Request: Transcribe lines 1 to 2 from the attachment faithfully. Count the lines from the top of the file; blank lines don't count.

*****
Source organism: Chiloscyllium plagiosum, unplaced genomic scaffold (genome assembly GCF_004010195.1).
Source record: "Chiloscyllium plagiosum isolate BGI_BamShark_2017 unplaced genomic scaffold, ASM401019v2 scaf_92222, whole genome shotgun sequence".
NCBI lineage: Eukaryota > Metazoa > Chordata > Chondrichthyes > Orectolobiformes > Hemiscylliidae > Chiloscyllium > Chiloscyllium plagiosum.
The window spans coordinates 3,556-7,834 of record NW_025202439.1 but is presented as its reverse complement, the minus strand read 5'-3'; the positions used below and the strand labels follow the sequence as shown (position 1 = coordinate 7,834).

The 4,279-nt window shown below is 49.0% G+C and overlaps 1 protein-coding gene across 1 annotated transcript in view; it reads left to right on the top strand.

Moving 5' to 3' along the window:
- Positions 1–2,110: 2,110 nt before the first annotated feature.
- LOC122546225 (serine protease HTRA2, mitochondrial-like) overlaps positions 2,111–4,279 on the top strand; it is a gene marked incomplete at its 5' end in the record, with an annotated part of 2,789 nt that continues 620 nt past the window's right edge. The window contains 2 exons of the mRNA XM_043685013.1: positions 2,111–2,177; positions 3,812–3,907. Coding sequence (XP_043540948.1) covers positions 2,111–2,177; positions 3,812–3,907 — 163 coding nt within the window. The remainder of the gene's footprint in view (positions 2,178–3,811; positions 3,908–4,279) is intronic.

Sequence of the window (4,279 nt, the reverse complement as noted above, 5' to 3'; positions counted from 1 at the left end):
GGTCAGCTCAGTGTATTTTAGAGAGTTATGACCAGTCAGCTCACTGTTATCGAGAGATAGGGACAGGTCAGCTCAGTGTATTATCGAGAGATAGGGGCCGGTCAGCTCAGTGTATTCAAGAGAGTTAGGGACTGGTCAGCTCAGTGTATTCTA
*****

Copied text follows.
Source organism: Chiloscyllium plagiosum, unplaced genomic scaffold (genome assembly GCF_004010195.1).
Source record: "Chiloscyllium plagiosum isolate BGI_BamShark_2017 unplaced genomic scaffold, ASM401019v2 scaf_92222, whole genome shotgun sequence".